Where and When
April 1957 @ The County Modern School, Wimborne
Set on a roof garden on a day in the summer of 1952, the play tells the story of Helen and Henry Mansell-Smith who have been happily married for 11 years – but things start to fall apart when she mistakenly thinks that he, far from being happy, is deeply and severely disturbed in his subconscious. Acting on the advice of a crank psychiatrist she becomes convinced that the only ‘treatment’ for poor Henry’s condition is to arrange for him to have an affair at once. As in all true farce, he of course has arranged to do the same thing for Helen.
- Mr Mansell-Smith – Frank Burley
- Mrs Mansell-Smith – Thelma Dryden
- Dr Protheroe – Douglas Waterfield
- Briggs – Ronald Small
- George Foster – Paddy Brooman
- Audrey Foster – Hazel Drewett
- Miss Pat – Elaine King
- Producer – Leonard H. Mottram
- Set Design and Decor – Douglas Treharne, Hilda Coles and Elizabeth Hervey-Murray
- Lighting – Reginald H. Wilkinson
- Properties – Daphne Young and Pamela Mottram
- Stage Manager – Hilda Coles
- Prompt – June Aitken
- Chief Steward – Graham Mitchell
- General Business Managers – Leslie Young and Jack Drewett
- Refreshments – Mrs L. H. Mottrram.
Most wives take an interest in the activities of their husbands but very few would authorise a man-servant to keep constant watch, make notes, and report his findings every few hours. Such is the plot of The Happy Marriage a comedy in three acts by John Clements which was presented by the amateur Wimborne Drama Club at Wimborne County Modern School on Friday and Sarurday.
The entire play takes place on the roof balcony of a large modern house somewhere in London. When the curtains open on the first act, Briggs, the manservant, is observing his master, Mr Mansell-Smith through the studio window and painstakingly writing in his little book. Mrs Helen Mansell-Smith arrives and announces that she has called in the assisitance of Dr Protheroe, a psychiatrist who gives lectures on mental healing, to give his opinion on her husband’s illness.
The doctor tells Mrs Mansell-Smith that the only way to satisfy her husband’s irresistable impulses is to transfer his affection to another woman. This astounds her but she resigns herself to the fact and makes up her mind that her best friend, Audrey Foster, must effect the cure. Unknown to his wife Mr Mansell-Smith has received the same advice and decides that George Foster (Audrey’s husband) must help him.
The Fosters come to dinner that evening and the experiment begins but is not a success. There is a row which reduces both wives to tears. The Fosters leave and the Mansell-Smiths are still bickering when the play ends.
Mr and Mrs Mansell-Smith played by Frank Burley and Thelma Dryden, both of whom used the stage to its best advantage. Mrs Dryden’s voice carried well and the character of the highly strung wife reached over the footlights. Douglas Waterfield, as Dr Protheroe, gave a convincing performance.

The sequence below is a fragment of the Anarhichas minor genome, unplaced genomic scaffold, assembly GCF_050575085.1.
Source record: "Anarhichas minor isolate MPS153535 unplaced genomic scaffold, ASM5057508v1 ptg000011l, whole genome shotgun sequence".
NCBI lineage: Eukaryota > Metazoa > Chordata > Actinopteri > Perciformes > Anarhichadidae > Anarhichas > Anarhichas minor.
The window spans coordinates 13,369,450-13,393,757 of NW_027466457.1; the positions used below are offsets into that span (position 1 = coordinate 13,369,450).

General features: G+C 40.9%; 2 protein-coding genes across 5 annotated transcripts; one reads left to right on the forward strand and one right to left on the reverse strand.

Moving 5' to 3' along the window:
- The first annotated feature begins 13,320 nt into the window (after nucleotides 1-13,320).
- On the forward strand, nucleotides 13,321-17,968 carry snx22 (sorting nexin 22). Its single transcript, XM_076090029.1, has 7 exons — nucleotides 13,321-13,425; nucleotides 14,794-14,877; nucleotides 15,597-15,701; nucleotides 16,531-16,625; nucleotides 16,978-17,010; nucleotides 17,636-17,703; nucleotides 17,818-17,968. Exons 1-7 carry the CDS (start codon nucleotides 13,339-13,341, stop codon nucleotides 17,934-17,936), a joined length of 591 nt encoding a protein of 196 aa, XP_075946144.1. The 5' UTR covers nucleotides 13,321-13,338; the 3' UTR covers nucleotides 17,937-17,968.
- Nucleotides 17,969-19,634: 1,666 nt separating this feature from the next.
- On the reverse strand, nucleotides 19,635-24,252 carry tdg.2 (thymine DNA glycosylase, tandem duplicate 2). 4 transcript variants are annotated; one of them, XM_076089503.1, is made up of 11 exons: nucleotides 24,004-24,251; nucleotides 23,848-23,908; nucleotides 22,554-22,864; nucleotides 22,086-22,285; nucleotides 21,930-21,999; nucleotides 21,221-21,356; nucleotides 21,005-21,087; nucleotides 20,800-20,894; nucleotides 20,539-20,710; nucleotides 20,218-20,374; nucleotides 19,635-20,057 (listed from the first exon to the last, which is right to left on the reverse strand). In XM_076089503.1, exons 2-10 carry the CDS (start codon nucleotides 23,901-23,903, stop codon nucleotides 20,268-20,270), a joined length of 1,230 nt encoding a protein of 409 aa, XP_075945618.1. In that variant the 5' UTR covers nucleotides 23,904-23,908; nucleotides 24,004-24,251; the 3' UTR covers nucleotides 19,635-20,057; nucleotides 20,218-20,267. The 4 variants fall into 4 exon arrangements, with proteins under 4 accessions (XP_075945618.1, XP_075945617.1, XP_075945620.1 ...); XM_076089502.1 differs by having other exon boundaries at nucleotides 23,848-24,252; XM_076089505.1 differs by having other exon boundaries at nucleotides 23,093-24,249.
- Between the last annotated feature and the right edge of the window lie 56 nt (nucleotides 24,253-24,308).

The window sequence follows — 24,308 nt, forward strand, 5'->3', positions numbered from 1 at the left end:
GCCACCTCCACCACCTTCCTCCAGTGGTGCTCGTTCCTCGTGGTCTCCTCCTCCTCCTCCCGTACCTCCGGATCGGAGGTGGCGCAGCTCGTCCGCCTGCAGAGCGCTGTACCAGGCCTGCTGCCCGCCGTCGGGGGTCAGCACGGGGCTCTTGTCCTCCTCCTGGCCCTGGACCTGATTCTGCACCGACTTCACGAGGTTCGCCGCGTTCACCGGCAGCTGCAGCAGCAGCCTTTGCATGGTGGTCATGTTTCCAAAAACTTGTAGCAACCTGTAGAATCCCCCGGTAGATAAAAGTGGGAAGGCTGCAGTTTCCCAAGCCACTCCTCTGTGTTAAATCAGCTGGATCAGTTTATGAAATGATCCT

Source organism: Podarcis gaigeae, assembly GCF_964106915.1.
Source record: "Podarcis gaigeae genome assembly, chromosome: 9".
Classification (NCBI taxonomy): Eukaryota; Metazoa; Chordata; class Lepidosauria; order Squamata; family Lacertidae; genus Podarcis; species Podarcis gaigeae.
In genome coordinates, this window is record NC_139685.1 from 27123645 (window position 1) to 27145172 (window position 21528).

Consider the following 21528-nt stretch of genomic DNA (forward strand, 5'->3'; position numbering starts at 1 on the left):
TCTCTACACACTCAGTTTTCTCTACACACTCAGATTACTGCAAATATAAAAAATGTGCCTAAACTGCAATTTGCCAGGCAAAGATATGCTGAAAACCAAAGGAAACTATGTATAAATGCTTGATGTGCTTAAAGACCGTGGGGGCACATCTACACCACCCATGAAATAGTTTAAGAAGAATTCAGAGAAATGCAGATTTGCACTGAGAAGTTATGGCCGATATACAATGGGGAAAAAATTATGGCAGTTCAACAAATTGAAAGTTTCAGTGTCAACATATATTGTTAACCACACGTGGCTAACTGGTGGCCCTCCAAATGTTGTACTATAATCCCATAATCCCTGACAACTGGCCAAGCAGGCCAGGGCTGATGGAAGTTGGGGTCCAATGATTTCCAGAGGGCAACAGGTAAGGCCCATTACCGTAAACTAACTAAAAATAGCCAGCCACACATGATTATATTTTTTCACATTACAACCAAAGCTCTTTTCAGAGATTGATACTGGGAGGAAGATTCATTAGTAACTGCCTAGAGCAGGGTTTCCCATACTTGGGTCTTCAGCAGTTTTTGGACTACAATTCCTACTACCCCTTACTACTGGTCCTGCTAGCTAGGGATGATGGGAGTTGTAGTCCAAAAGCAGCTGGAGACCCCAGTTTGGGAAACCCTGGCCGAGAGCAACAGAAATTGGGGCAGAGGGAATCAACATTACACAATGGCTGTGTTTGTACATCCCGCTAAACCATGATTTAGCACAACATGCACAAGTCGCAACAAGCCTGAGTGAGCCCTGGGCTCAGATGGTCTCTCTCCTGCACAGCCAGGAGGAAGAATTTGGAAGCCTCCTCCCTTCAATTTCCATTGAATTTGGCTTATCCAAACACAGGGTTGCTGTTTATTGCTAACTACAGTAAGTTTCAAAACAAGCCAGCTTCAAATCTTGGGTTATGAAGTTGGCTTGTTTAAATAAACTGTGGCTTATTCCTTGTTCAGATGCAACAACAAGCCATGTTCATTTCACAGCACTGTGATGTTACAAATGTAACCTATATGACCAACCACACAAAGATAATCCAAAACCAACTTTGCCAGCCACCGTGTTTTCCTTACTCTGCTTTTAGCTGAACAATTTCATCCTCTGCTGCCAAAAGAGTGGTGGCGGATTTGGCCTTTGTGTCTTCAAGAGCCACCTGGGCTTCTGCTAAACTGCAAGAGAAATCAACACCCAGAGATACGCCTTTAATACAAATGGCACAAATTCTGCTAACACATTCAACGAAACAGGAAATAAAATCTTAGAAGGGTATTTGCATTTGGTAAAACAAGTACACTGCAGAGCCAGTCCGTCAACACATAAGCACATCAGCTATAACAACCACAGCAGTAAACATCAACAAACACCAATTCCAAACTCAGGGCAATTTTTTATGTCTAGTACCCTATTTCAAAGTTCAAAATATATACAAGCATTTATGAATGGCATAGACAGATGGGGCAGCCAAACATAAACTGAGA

One of the smallest roles in the play was Briggs, the manservant, played by Ronald Small. He stole the show with his facial expressions and cockney accent. Blustering George Foster was played by Paddy Brooman, a well-known Wimborne actor, and his wife, Audrey Foster by Hazell Drewett. Elaine King took the part of Miss Pat, Mr Mansell-Smith’s secretary.
Producer was Leonard H. Mottram and decor was by Douglas Treharne, Hilda Coles and Elizabeth Hervey-Murray. Lighting effects were by Reginald H. Wilkinson, and properties were organised by Daphne Young and Pamela Mottram. Stage manager was Hilda Coles and prompter was June Aitken, Graham Mitchell was chief steward and general business managers were Leslie Young and Jack Drewett. Refreshments arranged by Mrs L. H. Mottrram.
Full marks to this ‘marriage’
For slick dialogue and inoffensive sophistication, John Clement’s comedy, The Happy Marriage, would be hard to beat and Wimborne Drama Club’s presentation of the play at Wimborne County Modern School last weekend evidently delighted local audiences.
Apart from slight dragging in the first act, Leonard Mottram’s production was polished and completely satisfying.
Thelma Dryden kept the laughs rippling by her portrayal of Helen Mansell-Smith, the over-solicitous wife tragically concerned about her husband’s non-existent neurosis; and Frank Burley gave a carefully-studied performance as the husband, Henry.
Donald Waterfield’s Dr. Protheroe was effective, if somewhat ponderous; and Paddy Brooman and Hazel Drewett teamed splendidly as the Mansell-Smith’s self-sacrificing friends, George and Audrey Foster.
Ron Small scored points as Briggs, the manservant; and Elaine King supported well as Henry’s secretary, Miss Pat.
Douglas Treharne, H. Coles (who stage-managed) and Elizabeth Hervey Murray deserve a pat on the back for the very attractive setting and decor.
Daphne Young and Pamela Mottram coped with properties; Reginald L, Wilkinson was responsible for lighting; and June Aitken prompted. Leslie Young and Jack Drewett shared the duties of business management; Graham Mitchell was chief steward; and Mrs. L. H. Mottram served refreshments. Mrs E. R. King and Mrs. E. D. Young were joint secretaries.
Members of Wimborne Drama Club have enhanced their reputation for entertainment with their presentation The Happy Marriage, a three act comedy by John Clements.
Mr. Leonard H. Mottram was the producer.
Frank Burley and Thelma Dryden played the married couple, Henry and Helen Mansell-Smith, and Paddy Brooman and Hazel Drewett were their friends, George and Audrey Foster, to whom their love was to be transferred.
Donald Waterfield delighted, and other players were Ronald Small and Elaine King. Decor was by Douglas Treharne, H. Coles, and Hervey Murray, and Reginald L. Wilkinson, lighting. Stage manager, H. Coles; properties, Daphne Young and Pamela Mottram; prompt June Aitken.